This photograph by Krysia Lukkakson is one of those beautiful and haunting black and white photographs that I just cannot manage to forget. The shallow depth fo field that seems to allow the pomegranate fruit to appear suspended in the air, as though some wood-ghosts are tossing these back and forth in some kind of weird orchard playground.
The low contrast image without any real strong whites (highlights) and minimal areas that does not appear to have any absolute blacks provides a low key mood to this rural California landscape. As a result of the shallow depth of field, there is an overall softness to the image that pulls me, the reader, into the orchard. Although I can faintly see the distant horizon on my walk down the orchard’s pathway, I find that I want to reach a center point to just stand and contemplate the maze of trees and suspended fruit. Thus, exhibiting a very nice lyrical quality.
There is enough ambiguity to the photograph that it might be located anywhere, not necessarily in California. As to this being an expansive and probably commercial orchard, during my first look I thought it was an apple orchard. Then recognizing the profile of the suspended fruit, realized that this is a pomegranate orchard, that allowed me to recall my time in Italy walking amongst the many small colorful pomegranate orchards found there. The time of year hints at a time past the fall, as the leaves appear to be gone, but before spring budding, metaphorically a winter solstice. There is also a sense of mystery; why is the fruit still present as should it not have been picked before this time?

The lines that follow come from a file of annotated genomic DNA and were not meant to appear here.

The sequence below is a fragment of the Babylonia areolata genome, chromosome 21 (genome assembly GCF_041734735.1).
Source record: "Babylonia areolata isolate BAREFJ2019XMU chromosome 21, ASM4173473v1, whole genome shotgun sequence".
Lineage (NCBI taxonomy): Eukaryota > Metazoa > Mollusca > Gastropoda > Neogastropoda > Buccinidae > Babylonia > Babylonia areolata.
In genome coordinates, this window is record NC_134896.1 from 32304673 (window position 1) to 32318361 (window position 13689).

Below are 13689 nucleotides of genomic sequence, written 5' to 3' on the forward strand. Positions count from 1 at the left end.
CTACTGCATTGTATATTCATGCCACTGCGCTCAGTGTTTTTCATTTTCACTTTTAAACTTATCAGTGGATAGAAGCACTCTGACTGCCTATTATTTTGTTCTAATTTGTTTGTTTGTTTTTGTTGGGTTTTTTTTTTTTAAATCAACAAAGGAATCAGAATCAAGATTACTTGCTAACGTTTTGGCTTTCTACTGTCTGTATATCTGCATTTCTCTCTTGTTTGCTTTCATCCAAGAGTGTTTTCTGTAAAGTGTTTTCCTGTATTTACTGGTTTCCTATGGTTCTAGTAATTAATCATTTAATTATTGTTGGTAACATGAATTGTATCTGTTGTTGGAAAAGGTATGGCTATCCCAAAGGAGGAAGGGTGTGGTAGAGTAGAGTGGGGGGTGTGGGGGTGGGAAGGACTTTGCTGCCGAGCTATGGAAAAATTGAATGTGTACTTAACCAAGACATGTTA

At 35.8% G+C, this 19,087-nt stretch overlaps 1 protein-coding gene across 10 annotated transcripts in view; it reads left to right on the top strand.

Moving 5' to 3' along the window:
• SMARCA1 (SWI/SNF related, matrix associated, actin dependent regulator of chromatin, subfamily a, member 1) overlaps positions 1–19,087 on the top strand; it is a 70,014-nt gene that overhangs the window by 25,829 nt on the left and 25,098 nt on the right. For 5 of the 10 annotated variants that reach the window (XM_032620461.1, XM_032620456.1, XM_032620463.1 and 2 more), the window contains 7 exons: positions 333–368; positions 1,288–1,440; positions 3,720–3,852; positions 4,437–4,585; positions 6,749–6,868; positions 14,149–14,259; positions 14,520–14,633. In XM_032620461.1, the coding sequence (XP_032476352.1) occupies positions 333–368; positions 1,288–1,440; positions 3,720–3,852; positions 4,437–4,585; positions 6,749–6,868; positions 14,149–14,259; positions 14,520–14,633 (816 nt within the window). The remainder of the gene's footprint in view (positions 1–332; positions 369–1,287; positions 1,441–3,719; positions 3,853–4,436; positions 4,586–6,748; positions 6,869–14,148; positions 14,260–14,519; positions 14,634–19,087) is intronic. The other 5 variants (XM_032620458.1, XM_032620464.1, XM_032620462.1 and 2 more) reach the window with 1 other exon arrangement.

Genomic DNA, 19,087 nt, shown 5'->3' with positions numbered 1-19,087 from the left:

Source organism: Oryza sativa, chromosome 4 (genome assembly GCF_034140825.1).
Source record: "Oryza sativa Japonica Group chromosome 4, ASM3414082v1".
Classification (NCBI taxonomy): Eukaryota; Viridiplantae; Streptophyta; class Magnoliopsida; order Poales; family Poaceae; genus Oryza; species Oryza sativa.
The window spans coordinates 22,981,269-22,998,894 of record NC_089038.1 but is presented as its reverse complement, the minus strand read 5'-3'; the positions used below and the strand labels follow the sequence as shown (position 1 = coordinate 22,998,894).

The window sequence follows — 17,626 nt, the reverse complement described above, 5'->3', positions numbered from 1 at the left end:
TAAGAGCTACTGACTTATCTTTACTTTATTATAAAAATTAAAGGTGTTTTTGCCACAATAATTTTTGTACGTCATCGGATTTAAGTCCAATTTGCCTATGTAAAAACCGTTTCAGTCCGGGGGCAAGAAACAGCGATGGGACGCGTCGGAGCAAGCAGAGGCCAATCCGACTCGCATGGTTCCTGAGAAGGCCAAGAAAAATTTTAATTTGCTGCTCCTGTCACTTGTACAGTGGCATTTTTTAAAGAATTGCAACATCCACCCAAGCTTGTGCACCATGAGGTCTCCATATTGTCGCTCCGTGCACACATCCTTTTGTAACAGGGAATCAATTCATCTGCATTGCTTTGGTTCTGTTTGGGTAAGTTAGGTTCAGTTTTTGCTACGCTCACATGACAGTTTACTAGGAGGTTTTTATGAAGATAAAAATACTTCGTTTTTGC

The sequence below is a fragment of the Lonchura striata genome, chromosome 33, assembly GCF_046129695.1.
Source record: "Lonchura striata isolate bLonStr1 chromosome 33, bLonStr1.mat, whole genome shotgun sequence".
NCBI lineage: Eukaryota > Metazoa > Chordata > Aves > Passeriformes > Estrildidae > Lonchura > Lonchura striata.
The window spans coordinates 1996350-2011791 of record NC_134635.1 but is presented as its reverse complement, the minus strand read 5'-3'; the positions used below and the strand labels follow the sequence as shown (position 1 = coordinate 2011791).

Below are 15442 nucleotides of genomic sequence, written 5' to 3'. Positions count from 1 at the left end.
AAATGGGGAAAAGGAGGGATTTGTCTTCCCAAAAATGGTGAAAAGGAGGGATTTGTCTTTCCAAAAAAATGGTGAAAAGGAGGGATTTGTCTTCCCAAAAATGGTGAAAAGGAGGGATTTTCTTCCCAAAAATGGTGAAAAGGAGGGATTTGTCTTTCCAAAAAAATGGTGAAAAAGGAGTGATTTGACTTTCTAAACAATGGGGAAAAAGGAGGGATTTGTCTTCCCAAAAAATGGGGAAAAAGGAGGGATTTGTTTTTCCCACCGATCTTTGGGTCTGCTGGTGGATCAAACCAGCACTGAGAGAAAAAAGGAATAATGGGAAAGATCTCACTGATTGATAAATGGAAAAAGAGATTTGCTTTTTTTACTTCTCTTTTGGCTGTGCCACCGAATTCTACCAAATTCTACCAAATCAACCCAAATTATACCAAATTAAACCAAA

I first had the opportunity to see this photograph as a portfolio reviewer for Los Angeles Center of Photography’s ‘Exposure Weekend’. Lukkason was looking for feedback on a California project she was working on essentially making photographic road trips to capture the essence of each of the California counties, having grown up in Northern California and at that time, living in Southern California (she has since moved to the greater Atlanta area in Georgia). I was so taken by this singular image that she photographed in Kern County that following her portfolio review, we arranged a print trade. She printed this on Canson Platine Fibre Rag paper, which creates an equally elegant print for this photographic image.
Lukkason recently attended my creative book workshop thru SouthEast Center of Photography and I had the opportunity to see this image again. This time with the photograph in the context of a larger edit of this body of work, while we discussed potential sequencing of her narrative as she continues to move toward eventual publication.
Lukkason has a web-site www.krysialukkason.com and on Instagram (@klukkason) and Facebook (@krysia.lukkason) but does not have gallery representation at this time. She has recently started a newsletter which you can sign-up for by contacting her at firstname.lastname@example.org to follow along on her progress.